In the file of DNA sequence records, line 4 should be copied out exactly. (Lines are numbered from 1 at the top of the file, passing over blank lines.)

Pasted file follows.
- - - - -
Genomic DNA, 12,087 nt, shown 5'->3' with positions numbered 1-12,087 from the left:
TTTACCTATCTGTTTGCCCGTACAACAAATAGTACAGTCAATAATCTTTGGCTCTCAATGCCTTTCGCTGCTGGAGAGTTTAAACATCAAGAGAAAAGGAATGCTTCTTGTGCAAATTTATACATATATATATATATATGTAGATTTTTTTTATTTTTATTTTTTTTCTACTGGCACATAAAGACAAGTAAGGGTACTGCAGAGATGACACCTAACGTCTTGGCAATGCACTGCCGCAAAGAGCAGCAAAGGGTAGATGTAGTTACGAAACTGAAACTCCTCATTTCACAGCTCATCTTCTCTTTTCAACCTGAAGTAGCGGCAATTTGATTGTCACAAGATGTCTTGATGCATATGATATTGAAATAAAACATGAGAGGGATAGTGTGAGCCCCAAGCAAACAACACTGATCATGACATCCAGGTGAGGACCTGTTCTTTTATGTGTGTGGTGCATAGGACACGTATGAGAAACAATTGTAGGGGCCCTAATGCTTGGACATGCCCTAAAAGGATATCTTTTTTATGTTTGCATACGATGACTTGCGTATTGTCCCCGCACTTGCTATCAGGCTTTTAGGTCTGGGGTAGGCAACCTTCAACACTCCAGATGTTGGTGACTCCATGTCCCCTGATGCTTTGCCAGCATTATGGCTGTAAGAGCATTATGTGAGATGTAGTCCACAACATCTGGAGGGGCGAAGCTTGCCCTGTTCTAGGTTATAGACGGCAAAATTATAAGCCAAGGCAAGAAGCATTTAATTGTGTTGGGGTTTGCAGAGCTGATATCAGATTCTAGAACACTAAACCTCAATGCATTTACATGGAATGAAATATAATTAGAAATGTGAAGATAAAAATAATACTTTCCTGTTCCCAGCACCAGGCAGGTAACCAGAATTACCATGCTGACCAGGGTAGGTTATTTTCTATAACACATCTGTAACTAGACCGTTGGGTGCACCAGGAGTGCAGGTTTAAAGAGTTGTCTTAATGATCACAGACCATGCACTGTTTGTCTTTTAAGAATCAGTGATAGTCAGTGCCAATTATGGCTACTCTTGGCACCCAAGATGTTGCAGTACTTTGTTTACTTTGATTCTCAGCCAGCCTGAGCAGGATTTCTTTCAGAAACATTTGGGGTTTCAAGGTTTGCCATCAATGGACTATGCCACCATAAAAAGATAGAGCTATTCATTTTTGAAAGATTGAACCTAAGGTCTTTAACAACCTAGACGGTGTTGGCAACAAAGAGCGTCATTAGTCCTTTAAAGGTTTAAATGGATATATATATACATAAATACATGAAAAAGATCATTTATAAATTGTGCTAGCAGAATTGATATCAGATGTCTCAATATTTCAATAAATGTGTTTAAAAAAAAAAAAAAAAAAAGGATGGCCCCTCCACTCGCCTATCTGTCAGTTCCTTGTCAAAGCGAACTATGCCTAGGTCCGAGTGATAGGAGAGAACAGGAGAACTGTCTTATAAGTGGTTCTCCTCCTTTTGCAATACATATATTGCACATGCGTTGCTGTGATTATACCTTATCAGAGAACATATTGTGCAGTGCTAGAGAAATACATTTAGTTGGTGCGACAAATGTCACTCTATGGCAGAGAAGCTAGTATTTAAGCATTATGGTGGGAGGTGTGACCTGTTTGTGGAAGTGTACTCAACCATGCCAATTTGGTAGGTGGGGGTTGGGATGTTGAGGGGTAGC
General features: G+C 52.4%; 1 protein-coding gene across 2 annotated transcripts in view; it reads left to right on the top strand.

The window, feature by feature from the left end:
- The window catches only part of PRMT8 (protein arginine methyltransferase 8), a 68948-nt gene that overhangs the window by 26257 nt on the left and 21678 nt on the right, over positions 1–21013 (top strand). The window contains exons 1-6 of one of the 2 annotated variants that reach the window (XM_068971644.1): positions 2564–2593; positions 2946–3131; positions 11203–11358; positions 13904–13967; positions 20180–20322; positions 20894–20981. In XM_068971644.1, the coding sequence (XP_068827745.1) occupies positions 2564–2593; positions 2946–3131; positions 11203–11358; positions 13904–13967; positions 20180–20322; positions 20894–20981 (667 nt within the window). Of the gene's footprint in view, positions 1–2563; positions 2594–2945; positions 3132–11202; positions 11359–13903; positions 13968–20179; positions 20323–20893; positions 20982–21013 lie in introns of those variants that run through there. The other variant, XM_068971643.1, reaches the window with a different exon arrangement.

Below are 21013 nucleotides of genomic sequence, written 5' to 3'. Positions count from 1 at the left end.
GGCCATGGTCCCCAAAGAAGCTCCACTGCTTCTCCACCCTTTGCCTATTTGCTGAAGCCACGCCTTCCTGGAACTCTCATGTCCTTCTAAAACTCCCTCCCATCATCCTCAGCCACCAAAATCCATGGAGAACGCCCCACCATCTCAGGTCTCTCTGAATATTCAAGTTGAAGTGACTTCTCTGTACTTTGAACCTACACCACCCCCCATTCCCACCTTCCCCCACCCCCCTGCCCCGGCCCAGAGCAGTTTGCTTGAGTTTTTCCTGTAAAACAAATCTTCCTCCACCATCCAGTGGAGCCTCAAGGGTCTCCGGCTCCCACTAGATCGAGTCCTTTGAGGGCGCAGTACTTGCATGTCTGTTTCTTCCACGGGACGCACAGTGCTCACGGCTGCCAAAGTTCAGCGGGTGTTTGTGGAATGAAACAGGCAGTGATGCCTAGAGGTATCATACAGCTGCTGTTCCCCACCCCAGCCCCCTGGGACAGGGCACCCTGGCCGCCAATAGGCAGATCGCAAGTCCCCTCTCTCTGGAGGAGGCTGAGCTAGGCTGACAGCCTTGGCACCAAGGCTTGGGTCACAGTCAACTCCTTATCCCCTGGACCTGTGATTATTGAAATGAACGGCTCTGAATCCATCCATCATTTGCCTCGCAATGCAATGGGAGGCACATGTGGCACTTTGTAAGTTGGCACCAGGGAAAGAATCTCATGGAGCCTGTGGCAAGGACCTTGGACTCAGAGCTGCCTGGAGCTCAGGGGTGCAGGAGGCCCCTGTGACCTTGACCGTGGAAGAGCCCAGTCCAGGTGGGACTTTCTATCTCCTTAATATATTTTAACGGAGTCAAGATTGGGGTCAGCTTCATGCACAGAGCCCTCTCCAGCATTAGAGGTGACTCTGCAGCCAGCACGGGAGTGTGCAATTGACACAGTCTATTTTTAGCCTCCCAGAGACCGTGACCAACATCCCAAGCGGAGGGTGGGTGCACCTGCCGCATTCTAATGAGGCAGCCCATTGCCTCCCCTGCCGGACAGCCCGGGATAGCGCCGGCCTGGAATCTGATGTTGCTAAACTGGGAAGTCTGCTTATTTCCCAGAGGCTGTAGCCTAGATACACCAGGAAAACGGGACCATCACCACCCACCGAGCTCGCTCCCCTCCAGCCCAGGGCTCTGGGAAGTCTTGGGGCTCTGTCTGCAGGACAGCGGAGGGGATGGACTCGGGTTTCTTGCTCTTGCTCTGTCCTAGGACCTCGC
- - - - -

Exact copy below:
The window, feature by feature from the left end: